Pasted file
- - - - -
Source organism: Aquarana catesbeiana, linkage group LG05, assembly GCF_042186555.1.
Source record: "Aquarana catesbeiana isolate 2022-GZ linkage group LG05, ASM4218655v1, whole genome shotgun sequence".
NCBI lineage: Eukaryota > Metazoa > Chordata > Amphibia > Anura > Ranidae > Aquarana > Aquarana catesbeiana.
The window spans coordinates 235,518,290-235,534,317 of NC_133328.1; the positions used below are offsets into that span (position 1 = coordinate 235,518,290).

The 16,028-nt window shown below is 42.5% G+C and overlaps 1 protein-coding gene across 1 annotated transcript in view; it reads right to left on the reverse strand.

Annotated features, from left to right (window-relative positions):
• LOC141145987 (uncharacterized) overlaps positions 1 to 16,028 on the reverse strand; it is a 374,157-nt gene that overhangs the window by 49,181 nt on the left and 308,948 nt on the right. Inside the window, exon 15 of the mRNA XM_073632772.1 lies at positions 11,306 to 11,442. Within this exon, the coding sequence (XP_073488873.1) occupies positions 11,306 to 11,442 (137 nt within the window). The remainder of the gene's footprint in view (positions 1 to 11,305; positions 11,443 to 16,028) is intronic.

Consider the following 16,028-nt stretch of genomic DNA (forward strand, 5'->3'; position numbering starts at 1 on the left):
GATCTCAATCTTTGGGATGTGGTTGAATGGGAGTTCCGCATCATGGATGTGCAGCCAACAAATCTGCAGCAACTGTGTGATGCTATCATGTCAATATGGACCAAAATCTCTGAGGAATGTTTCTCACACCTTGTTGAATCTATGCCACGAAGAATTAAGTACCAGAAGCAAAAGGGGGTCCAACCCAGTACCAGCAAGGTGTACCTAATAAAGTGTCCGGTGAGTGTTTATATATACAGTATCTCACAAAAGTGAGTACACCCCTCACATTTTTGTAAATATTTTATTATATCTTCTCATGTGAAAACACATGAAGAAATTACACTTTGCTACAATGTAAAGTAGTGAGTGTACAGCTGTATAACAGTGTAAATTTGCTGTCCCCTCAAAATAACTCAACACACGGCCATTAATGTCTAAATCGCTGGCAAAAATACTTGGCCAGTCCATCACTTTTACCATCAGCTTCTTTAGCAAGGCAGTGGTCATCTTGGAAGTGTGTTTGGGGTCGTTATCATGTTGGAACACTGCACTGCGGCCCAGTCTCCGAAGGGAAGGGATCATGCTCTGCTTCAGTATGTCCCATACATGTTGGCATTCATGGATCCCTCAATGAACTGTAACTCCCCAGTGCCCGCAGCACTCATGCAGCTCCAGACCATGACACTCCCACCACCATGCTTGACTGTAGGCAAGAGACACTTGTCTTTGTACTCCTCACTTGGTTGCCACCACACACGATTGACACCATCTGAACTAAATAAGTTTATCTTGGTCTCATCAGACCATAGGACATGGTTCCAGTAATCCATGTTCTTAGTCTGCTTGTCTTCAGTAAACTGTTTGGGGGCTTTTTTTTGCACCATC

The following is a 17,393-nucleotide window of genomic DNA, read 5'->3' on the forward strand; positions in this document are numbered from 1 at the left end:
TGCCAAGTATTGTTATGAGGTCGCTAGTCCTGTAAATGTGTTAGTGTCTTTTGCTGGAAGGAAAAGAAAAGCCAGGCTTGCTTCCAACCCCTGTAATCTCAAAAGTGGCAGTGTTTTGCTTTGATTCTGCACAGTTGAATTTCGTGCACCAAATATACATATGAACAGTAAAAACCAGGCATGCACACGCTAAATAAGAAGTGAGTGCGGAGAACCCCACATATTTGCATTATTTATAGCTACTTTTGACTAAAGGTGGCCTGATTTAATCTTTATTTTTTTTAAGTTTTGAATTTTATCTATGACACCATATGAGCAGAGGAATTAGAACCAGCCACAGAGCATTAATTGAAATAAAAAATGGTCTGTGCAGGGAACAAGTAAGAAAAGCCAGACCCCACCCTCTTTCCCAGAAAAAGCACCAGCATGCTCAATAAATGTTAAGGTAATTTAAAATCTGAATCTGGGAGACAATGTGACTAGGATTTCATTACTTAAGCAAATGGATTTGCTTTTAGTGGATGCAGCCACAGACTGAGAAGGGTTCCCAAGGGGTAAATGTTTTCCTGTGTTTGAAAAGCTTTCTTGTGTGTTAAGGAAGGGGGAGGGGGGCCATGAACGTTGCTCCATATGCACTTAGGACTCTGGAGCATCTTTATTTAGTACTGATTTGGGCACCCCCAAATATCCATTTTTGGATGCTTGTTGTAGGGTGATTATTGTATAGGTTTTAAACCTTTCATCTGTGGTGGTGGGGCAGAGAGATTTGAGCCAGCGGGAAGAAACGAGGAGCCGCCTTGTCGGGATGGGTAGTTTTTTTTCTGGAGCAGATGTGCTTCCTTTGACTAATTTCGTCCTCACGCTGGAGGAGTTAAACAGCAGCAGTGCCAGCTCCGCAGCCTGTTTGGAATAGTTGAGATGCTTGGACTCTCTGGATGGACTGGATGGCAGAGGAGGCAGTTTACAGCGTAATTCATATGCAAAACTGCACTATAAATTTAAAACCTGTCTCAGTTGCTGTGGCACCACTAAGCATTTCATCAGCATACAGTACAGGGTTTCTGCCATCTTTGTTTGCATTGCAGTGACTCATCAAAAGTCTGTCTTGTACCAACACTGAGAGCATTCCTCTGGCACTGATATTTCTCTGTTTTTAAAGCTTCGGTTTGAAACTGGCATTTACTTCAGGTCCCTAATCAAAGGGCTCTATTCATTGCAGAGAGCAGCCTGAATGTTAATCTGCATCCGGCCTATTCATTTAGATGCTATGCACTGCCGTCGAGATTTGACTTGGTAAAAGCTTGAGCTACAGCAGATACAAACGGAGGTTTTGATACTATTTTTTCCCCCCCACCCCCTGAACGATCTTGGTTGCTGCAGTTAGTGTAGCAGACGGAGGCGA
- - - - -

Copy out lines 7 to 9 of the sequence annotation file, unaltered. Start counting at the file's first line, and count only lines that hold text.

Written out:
• LOC141145987 (uncharacterized) overlaps positions 1 to 16,028 on the reverse strand; it is a 374,157-nt gene that overhangs the window by 49,181 nt on the left and 308,948 nt on the right. Inside the window, exon 15 of the mRNA XM_073632772.1 lies at positions 11,306 to 11,442. Within this exon, the coding sequence (XP_073488873.1) occupies positions 11,306 to 11,442 (137 nt within the window). The remainder of the gene's footprint in view (positions 1 to 11,305; positions 11,443 to 16,028) is intronic.

Consider the following 16,028-nt stretch of genomic DNA (forward strand, 5'->3'; position numbering starts at 1 on the left):
GATCTCAATCTTTGGGATGTGGTTGAATGGGAGTTCCGCATCATGGATGTGCAGCCAACAAATCTGCAGCAACTGTGTGATGCTATCATGTCAATATGGACCAAAATCTCTGAGGAATGTTTCTCACACCTTGTTGAATCTATGCCACGAAGAATTAAGTACCAGAAGCAAAAGGGGGTCCAACCCAGTACCAGCAAGGTGTACCTAATAAAGTGTCCGGTGAGTGTTTATATATACAGTATCTCACAAAAGTGAGTACACCCCTCACATTTTTGTAAATATTTTATTATATCTTCTCATGTGAAAACACATGAAGAAATTACACTTTGCTACAATGTAAAGTAGTGAGTGTACAGCTGTATAACAGTGTAAATTTGCTGTCCCCTCAAAATAACTCAACACACGGCCATTAATGTCTAAATCGCTGGCAAAAATACTTGGCCAGTCCATCACTTTTACCATCAGCTTCTTTAGCAAGGCAGTGGTCATCTTGGAAGTGTGTTTGGGGTCGTTATCATGTTGGAACACTGCACTGCGGCCCAGTCTCCGAAGGGAAGGGATCATGCTCTGCTTCAGTATGTCCCATACATGTTGGCATTCATGGATCCCTCAATGAACTGTAACTCCCCAGTGCCCGCAGCACTCATGCAGCTCCAGACCATGACACTCCCACCACCATGCTTGACTGTAGGCAAGAGACACTTGTCTTTGTACTCCTCACTTGGTTGCCACCACACACGATTGACACCATCTGAACTAAATAAGTTTATCTTGGTCTCATCAGACCATAGGACATGGTTCCAGTAATCCATGTTCTTAGTCTGCTTGTCTTCAGTAAACTGTTTGGGGGCTTTTTTTTGCACCATC